Many children act out or show signs of emotional distress when their parents are going through a divorce. If your child starts behaving differently or a teacher brings behavioral issues to your attention, it’s crucial to address those issues as soon as possible. Sometimes just sitting down with the child and calmly talking through what’s been going on and how they feel can be a good first step. Scheduling time for your child to speak with a counselor can also be helpful if you can’t resolve issues on your own. A counselor can help the child sort through their feelings and guide them on how to cope.
4). Always be civil to the other parent when the kids are present.
We mentioned it earlier in this article but can’t stress enough how vital it is to not argue with your ex in front of your children or put them in the middle. Parents need to keep their disagreements between themselves and resolve any legal issues through their attorneys via mediation or in court. When they don’t, the children usually pay the biggest price.
Judges encourage parents to communicate about the needs of their child. If at all possible, try to keep an open line of communication between you and your ex for the purposes of coparenting. Although communications can be limited, knowing you are putting your child over personal animosity will go far with the judge and beyond litigation.
5). Express your love for your child often.
While your child may seem “fine,” now is not the time to step off the gas when it comes to providing reinforcement and nurturing. Along with being present and reliable, most children need the security that only a hug and an “I love you” can provide. Spending time and engaging in activities you can enjoy together can also help reinforce the bond between you and your child.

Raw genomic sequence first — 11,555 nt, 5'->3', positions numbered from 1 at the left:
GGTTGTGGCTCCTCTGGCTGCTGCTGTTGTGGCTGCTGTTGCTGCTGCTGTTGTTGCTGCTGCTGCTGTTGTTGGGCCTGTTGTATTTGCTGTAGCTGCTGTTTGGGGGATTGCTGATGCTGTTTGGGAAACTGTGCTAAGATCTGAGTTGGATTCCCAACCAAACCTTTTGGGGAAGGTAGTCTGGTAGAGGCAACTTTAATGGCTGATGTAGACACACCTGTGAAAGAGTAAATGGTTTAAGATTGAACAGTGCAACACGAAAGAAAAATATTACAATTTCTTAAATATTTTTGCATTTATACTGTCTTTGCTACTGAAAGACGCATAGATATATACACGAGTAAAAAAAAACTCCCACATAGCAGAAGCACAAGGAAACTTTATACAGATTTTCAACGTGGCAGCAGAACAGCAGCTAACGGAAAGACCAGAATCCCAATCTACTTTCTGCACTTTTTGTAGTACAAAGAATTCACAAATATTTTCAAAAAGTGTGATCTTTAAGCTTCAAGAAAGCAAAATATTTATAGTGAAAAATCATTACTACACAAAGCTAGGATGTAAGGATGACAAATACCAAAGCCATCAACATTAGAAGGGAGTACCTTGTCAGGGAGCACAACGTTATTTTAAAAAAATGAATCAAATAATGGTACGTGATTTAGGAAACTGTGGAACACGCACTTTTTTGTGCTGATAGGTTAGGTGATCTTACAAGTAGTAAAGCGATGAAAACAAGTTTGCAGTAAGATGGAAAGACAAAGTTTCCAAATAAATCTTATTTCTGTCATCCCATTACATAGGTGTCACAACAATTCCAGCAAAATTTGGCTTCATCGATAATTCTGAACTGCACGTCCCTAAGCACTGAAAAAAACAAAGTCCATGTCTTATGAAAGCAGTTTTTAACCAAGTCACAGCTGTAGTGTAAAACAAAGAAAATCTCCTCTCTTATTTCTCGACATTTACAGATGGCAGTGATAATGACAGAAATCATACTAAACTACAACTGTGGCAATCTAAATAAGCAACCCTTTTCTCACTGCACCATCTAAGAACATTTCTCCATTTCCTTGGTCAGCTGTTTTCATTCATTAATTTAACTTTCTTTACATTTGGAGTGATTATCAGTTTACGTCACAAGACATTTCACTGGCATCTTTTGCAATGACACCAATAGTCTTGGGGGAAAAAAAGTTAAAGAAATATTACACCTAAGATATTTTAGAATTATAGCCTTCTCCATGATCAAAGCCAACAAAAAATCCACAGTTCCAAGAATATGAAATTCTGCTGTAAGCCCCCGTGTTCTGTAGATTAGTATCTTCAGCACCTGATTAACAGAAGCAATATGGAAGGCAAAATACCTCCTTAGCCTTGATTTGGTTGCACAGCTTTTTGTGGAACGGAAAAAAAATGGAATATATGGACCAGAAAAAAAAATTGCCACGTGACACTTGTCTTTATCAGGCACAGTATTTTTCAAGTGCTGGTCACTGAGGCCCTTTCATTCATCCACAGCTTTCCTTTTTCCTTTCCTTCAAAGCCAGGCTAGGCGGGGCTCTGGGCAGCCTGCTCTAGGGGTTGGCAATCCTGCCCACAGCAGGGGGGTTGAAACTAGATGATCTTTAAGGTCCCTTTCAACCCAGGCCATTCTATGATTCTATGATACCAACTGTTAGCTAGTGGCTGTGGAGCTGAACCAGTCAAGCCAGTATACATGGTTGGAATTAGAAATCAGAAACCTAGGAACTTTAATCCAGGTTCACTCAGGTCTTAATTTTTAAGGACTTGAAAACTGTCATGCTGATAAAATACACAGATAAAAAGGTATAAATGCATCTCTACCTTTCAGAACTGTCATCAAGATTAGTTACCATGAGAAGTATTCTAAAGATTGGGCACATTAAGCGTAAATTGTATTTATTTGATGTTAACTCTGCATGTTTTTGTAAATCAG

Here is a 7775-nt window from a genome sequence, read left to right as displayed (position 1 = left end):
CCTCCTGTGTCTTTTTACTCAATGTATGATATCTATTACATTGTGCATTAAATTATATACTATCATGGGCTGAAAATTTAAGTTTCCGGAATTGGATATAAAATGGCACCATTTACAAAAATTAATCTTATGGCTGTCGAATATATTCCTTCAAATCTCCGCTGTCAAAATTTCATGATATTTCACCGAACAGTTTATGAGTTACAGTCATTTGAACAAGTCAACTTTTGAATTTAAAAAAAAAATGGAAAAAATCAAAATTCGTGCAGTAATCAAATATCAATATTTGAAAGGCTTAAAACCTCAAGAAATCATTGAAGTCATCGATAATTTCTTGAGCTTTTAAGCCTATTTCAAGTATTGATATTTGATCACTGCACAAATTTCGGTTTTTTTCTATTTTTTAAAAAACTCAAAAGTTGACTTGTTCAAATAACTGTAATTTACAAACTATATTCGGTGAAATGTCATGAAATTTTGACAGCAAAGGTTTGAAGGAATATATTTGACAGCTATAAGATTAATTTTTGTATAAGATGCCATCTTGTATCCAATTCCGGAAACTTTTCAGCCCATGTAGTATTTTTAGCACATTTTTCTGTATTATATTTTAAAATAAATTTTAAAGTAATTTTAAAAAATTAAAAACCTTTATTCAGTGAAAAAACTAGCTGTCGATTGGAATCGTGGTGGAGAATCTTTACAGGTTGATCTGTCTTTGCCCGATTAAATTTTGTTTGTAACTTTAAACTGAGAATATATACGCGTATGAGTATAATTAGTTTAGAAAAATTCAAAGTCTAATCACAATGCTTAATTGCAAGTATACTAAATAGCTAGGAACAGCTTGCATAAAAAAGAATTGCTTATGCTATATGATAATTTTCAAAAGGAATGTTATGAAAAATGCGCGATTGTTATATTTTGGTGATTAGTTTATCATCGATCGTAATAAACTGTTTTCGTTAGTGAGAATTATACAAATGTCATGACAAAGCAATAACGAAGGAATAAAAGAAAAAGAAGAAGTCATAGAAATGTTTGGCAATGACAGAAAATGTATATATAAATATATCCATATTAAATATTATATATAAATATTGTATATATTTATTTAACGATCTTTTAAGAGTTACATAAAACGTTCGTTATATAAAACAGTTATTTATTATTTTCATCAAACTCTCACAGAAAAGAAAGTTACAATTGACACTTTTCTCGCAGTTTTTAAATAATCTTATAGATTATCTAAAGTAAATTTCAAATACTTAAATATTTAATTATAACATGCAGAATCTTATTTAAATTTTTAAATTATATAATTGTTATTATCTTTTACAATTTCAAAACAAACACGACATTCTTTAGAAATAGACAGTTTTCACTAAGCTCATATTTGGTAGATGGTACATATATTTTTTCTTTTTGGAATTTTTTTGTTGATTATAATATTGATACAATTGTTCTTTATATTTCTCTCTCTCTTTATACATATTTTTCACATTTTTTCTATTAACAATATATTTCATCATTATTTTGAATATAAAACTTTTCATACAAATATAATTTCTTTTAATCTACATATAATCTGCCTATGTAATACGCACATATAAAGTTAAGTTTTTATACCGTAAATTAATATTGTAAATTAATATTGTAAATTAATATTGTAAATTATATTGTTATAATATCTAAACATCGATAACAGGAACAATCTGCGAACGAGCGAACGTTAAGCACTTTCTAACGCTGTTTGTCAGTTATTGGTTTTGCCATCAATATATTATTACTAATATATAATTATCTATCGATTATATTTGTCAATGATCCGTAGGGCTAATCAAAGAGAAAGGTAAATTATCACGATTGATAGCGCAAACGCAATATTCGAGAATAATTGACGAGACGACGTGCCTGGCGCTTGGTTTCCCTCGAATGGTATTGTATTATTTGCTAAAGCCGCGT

You don’t need to face divorce alone
If you need professional guidance on how to tell your child you are getting a divorce, please know that help is readily available. An experienced counselor, family therapist or member of the clergy can help walk you and your child through the process and provide the tools and resources you need to cope. Your family law attorney can provide options for family counselors in your area, should you need recommendations.
If you have questions about divorce and child custody in Texas, and you live in the Dallas / Fort Worth area, the Sisemore Law Firm is here to help. To schedule a confidential case review with our founder attorney Justin Sisemore, contact our Fort Worth law office at (817) 336-4444 or connect with us online.
The information above is general in nature and should not be construed as legal or medical advice. Consult an attorney or mental health professional to find out what steps your family should take next.